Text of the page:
It's been called "the biggest act of mass-religious observance of its kind". US president Barack Obama referred to it as a time of "gratitude for the gifts that God bestows". And the Vatican has described it as an opportunity for "human and spiritual growth".
Next week (6 June 2016) sees the start of Ramadan, when three million Britons, and billions globally, will fast from before sunrise to sunset each day for 29 or 30 days. Fasting, or 'sawm' in Arabic, is part of an ancient tradition found in many world religions, and constitutes one of the five pillars of Islam.
For Muslims, fasting is a physical, moral and spiritual discipline that requires sacrificing everyday needs and wants for the sake of Allah – not merely food and drink, but anything that might distract from His remembrance. At this time of year, when the days are long, a typical fast would be for around 18 hours.
While this holy month enables Muslims to experience the hunger and thirst of the less fortunate, the main purpose is self-purification: fasting acts as a detox for the body, mind and soul in order to attain nearness to God.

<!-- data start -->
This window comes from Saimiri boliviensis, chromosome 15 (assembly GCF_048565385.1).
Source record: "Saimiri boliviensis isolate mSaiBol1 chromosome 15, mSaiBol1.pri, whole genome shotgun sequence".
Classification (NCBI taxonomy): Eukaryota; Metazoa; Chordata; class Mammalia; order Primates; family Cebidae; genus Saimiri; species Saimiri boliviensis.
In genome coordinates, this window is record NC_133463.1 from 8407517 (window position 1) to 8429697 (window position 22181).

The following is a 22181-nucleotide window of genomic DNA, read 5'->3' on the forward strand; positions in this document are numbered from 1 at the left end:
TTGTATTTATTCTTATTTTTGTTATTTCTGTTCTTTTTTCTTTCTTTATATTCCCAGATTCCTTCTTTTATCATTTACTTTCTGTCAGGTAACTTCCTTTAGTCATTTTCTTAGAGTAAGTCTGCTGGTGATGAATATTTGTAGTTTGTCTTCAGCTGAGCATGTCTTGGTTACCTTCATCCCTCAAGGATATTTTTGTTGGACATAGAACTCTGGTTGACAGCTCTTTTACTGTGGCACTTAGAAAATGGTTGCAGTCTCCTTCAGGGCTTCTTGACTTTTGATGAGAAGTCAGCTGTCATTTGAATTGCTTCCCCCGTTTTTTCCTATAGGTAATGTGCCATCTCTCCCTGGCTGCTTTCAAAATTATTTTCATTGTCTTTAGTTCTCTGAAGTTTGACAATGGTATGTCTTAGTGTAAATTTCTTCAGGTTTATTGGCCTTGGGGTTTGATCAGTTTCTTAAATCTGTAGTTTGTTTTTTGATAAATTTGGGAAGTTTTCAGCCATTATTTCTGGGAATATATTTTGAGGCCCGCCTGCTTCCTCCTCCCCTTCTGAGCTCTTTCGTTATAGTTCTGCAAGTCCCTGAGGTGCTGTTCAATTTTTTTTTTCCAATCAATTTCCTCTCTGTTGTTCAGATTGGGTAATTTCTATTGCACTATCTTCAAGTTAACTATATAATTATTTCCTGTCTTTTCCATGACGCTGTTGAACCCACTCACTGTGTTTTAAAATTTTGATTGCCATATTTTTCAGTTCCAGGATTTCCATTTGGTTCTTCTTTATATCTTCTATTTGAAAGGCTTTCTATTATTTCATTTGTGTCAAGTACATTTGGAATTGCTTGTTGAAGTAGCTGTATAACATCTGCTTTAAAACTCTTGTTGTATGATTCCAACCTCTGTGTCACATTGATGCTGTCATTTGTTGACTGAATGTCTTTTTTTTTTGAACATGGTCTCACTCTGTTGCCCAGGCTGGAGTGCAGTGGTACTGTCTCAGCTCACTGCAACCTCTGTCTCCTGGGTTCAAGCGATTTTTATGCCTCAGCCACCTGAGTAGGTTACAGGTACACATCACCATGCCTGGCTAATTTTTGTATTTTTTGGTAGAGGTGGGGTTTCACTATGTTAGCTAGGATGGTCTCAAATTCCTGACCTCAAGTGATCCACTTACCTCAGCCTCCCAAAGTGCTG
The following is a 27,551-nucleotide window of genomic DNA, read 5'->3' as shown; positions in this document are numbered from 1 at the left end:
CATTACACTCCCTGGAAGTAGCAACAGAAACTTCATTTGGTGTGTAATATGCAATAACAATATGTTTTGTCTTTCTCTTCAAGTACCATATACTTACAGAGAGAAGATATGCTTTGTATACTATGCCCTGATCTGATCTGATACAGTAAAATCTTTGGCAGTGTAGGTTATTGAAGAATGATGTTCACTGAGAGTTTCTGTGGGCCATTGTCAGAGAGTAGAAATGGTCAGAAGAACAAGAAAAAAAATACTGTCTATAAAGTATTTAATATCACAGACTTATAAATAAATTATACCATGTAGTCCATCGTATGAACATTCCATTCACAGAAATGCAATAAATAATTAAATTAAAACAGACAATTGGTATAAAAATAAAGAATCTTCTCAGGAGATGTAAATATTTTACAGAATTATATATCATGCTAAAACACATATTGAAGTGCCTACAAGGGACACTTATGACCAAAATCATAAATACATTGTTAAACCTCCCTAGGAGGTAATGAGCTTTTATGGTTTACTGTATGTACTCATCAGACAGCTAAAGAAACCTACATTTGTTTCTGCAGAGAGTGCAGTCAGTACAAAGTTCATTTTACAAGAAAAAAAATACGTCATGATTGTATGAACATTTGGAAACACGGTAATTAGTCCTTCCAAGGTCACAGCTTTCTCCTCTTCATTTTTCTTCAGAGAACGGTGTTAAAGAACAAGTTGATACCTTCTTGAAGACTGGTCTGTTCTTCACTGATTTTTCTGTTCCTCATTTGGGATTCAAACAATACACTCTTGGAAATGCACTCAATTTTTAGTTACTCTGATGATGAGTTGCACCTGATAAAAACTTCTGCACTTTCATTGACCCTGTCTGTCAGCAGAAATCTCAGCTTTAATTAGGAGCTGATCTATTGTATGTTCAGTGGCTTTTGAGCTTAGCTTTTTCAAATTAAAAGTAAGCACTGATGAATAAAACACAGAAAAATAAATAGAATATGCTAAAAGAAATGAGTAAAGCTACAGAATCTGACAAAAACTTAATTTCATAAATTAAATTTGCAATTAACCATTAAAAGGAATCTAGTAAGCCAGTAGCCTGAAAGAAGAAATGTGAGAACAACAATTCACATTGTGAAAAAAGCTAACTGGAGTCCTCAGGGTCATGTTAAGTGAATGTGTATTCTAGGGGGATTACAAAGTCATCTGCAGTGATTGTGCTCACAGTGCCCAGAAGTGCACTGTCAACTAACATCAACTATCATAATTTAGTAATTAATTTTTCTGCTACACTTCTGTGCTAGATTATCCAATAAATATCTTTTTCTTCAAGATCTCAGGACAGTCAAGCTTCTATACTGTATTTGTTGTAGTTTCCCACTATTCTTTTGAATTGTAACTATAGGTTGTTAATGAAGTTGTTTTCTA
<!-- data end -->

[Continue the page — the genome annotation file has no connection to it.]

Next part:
Yes it's challenging, just like everything else we strive for. Professionals who aspire to climb the career ladder and athletes who train to become the best must all struggle to accomplish their aims. No pain, no gain. Faith works along the same principle: progress and attainment, to use educational terms, apply in spirituality just as much as they do in anything else.
Demanding as it is, sawm is obligatory only for healthy Muslim adults.
Why, then, do so many children fast, and how can teachers 'accommodate' them at school?
Every year, colleagues at work and on social media forums raise these questions. We have become accustomed to young Muslims observing fasts, and it is a testament to the sensitivity shown by fellow educators who are keen to support fasting pupils in any and every way they can, particularly during break and lunchtimes. This includes providing them a space for prayers, and organising activities away from peers tucking into their snacks and sandwiches.